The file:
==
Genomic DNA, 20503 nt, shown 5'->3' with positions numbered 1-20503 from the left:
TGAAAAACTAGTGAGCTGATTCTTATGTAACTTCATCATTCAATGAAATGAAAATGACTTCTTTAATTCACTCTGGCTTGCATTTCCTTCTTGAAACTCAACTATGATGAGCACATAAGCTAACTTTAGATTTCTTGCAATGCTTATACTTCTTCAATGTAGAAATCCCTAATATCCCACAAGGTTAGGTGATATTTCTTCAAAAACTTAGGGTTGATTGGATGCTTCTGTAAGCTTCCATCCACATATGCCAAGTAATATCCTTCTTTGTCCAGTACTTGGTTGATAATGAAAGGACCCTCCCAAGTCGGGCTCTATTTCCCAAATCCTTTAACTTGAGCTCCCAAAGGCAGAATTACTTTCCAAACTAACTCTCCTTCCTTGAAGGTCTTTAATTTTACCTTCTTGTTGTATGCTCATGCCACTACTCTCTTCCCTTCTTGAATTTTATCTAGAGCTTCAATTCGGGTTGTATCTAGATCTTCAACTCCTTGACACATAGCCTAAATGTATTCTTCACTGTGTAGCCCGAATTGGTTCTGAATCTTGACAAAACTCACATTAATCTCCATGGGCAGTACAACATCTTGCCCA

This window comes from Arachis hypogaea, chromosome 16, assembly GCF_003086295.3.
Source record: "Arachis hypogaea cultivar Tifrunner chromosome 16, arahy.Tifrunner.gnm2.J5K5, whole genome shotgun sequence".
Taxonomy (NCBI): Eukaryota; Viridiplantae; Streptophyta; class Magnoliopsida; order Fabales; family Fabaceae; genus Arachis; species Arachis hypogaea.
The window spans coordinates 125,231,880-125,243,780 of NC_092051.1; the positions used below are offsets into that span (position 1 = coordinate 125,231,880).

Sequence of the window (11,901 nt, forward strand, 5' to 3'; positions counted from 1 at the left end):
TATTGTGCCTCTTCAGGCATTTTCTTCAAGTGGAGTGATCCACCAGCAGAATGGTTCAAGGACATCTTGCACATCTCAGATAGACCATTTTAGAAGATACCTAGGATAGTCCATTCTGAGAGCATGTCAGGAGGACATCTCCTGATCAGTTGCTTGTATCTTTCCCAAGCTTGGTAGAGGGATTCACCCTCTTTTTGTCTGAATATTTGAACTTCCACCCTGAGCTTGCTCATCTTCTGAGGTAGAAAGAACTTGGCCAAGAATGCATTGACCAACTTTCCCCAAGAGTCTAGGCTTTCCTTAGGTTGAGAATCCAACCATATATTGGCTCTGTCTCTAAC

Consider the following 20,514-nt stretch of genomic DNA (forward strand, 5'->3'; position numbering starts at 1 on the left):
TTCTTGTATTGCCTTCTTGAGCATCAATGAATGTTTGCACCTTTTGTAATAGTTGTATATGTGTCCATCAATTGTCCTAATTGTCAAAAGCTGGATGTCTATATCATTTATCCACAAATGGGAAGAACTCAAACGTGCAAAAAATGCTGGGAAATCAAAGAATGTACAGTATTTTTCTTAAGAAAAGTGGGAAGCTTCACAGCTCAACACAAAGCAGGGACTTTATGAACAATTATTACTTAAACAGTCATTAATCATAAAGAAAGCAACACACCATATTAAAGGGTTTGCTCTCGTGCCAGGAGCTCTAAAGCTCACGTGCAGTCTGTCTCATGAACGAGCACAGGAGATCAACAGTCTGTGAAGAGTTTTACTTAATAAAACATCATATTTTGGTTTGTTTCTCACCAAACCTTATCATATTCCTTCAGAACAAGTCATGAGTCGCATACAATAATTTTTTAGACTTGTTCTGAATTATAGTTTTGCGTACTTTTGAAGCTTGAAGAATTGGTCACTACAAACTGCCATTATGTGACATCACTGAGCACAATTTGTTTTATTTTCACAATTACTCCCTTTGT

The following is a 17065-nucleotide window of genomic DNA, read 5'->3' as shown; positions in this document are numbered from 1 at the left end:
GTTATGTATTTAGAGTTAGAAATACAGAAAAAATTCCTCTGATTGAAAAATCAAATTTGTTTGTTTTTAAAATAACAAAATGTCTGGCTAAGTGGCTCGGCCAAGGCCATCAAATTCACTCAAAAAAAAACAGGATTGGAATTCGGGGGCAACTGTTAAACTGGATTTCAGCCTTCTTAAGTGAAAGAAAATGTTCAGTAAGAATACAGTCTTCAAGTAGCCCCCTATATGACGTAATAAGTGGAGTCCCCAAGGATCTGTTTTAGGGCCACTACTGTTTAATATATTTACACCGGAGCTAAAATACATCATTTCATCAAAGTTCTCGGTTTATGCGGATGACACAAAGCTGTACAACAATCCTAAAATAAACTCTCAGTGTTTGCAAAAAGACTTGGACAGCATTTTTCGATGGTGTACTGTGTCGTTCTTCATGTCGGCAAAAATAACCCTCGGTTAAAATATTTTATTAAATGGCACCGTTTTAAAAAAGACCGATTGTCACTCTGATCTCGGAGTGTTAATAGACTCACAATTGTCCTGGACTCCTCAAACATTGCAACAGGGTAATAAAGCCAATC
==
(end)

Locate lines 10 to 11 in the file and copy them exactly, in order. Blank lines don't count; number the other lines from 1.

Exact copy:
TTCTTGTATTGCCTTCTTGAGCATCAATGAATGTTTGCACCTTTTGTAATAGTTGTATATGTGTCCATCAATTGTCCTAATTGTCAAAAGCTGGATGTCTATATCATTTATCCACAAATGGGAAGAACTCAAACGTGCAAAAAATGCTGGGAAATCAAAGAATGTACAGTATTTTTCTTAAGAAAAGTGGGAAGCTTCACAGCTCAACACAAAGCAGGGACTTTATGAACAATTATTACTTAAACAGTCATTAATCATAAAGAAAGCAACACACCATATTAAAGGGTTTGCTCTCGTGCCAGGAGCTCTAAAGCTCACGTGCAGTCTGTCTCATGAACGAGCACAGGAGATCAACAGTCTGTGAAGAGTTTTACTTAATAAAACATCATATTTTGGTTTGTTTCTCACCAAACCTTATCATATTCCTTCAGAACAAGTCATGAGTCGCATACAATAATTTTTTAGACTTGTTCTGAATTATAGTTTTGCGTACTTTTGAAGCTTGAAGAATTGGTCACTACAAACTGCCATTATGTGACATCACTGAGCACAATTTGTTTTATTTTCACAATTACTCCCTTTGT

The following is a 17065-nucleotide window of genomic DNA, read 5'->3' as shown; positions in this document are numbered from 1 at the left end: